Radical Acceptance

In outpatient I had to pick a DBT skill and present it. I wanted to share what I put together with y’all. I chose this topic because it’s one that I have a hard time with. Unlike mindfulness where you can refer to your breath, this idea is a little more abstract with nothing physical to be able to rely on for grounding acceptance.

  • Marsha Linehan the creator of DBT had some things to say on radical acceptance.
  • Radical acceptance is – Moment by moment letting go of having to have what you wanted and accepting reality how it is.
  • “You need to radically accept that you want something you don’t have and its not a catastrophe” – ML
  • “You only have to radically accept the moment you are in, and the past.” – ML
  • “In order to change things you have to accept them otherwise what you’re trying to change is something else that you think is reality…and if you want to change it you work on changing it which is perfectly legitimate also.” – ML

Clean Pain vs Dirty Pain

-These are types of pains we have when accepting or not accepting.
-Clean pain example: “I’m sad and I’m human and this is a normal response.”
–Dirty pain example: Fighting against something that gives us clean pain to try to find relief and avoidance/nonacceptance is causing suffering.
–Letting go transforms suffering into more ordinary pain which is part of life.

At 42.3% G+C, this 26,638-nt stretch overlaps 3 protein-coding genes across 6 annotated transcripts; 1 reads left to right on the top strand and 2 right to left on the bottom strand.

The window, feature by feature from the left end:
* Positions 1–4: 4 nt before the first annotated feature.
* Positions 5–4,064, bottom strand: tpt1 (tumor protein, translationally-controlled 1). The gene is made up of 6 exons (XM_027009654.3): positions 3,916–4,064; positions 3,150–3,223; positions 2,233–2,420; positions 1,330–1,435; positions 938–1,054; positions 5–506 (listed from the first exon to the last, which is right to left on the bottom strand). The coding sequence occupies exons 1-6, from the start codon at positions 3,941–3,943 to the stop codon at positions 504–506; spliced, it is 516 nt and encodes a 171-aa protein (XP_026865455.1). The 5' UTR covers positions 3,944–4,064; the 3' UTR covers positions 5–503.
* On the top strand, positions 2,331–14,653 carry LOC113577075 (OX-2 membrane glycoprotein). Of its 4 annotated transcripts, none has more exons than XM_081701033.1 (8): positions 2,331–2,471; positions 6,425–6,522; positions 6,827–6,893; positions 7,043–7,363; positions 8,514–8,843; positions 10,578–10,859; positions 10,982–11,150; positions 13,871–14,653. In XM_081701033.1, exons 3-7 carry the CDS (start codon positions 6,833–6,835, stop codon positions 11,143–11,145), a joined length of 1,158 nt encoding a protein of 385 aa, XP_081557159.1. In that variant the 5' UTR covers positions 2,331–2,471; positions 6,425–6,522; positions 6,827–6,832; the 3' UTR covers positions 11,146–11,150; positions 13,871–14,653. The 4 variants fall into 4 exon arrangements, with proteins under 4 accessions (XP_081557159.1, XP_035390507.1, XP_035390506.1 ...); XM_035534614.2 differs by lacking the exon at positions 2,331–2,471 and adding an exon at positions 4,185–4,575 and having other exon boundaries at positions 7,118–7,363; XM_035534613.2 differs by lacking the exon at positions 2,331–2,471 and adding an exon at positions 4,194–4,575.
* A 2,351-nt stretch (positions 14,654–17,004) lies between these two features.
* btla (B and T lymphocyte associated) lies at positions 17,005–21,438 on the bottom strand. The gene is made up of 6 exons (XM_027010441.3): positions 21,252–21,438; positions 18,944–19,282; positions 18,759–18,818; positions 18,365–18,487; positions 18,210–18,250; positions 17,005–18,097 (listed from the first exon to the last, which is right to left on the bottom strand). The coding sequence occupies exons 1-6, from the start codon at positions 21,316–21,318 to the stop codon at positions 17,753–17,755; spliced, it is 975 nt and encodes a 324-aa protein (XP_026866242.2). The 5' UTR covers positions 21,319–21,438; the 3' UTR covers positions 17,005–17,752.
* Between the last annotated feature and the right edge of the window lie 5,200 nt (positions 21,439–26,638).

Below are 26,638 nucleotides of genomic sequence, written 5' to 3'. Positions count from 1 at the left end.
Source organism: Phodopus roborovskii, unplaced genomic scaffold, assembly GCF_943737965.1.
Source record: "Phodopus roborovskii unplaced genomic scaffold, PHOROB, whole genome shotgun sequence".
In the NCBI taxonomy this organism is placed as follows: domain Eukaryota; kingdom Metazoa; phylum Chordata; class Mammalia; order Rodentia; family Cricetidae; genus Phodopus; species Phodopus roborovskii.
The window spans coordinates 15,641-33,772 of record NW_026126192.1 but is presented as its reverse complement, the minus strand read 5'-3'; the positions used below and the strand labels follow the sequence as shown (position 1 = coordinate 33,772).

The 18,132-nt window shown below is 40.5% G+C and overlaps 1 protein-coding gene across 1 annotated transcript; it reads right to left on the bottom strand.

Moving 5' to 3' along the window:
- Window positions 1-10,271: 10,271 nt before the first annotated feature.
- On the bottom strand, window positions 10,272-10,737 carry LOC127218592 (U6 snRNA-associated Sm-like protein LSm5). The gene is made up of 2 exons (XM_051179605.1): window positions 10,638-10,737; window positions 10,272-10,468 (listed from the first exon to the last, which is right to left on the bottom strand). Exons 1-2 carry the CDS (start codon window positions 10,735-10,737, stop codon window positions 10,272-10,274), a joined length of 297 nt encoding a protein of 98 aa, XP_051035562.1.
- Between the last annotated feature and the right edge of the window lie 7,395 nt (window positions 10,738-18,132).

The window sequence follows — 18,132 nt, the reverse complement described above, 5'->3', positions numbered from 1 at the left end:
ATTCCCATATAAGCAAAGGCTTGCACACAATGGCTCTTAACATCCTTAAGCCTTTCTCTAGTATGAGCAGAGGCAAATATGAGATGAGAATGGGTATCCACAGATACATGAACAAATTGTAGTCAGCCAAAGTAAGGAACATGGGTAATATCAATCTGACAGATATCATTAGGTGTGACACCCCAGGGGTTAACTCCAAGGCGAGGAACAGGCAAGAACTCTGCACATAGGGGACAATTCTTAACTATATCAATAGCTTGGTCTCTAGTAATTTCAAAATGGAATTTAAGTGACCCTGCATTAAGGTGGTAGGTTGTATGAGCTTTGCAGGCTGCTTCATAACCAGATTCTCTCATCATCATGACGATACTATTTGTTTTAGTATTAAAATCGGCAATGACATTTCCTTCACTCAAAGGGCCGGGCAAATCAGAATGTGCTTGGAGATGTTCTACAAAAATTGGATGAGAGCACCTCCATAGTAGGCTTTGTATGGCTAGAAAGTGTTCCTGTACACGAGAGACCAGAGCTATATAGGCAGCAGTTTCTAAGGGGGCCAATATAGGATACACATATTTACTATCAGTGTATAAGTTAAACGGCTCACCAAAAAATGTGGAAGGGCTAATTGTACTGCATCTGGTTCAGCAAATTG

–When you spend time fighting yourself you aren’t learning how to be a friend to yourself.

Letting Go

Another way to think about letting go is to think of your mind as carrying a backpack.  If you need to go from point A to point B and you get tired somewhere in-between you may be carrying too many unnecessary things in your mental backpack. Getting rid of things that no longer serve you or are not useful to carry will lighten the load and you will be able to make it to your destination quicker and easier. What can you let go of to lighten your backpack?

  • Another way to practice Radical Acceptance which I have personally used and has worked for me is to write down “I accept (reality)” (ex. “I accept that Ryan and I are no longer in a relationship together”) several times being mindful and taking breaks if I feel myself zoning out so that I am focusing on the meaning of what I am writing, writing it in different ways, (ex. “I accept Ryan is no longer my boyfriend”) and reading these aloud to myself.
  • This has benefit me in being engaged in the statements of the reality of the situation. Over three days doing this I noticed myself letting go a little more every time and coming to acceptance of reality as how it is (not to say I like it, but that’s where other DBT skills come in).

How Hard is Radical Acceptance?

It’s a process that requires a lot of energy but it CAN be done.
Some things are easier to accept than others.
As Marsha Linehan said, When we accept reality as it is, we can move forward to change things if we want to, but if we don’t accept reality as it is we’re addressing change to something that’s not real and that’s going to prolong suffering and make no changes moving forward.
Radical acceptance is hard and further you can’t measure acceptance like you can mindfulness and your breath. But trust how your body and mind transform pain as you accept and let go. When we accept we can move forward.

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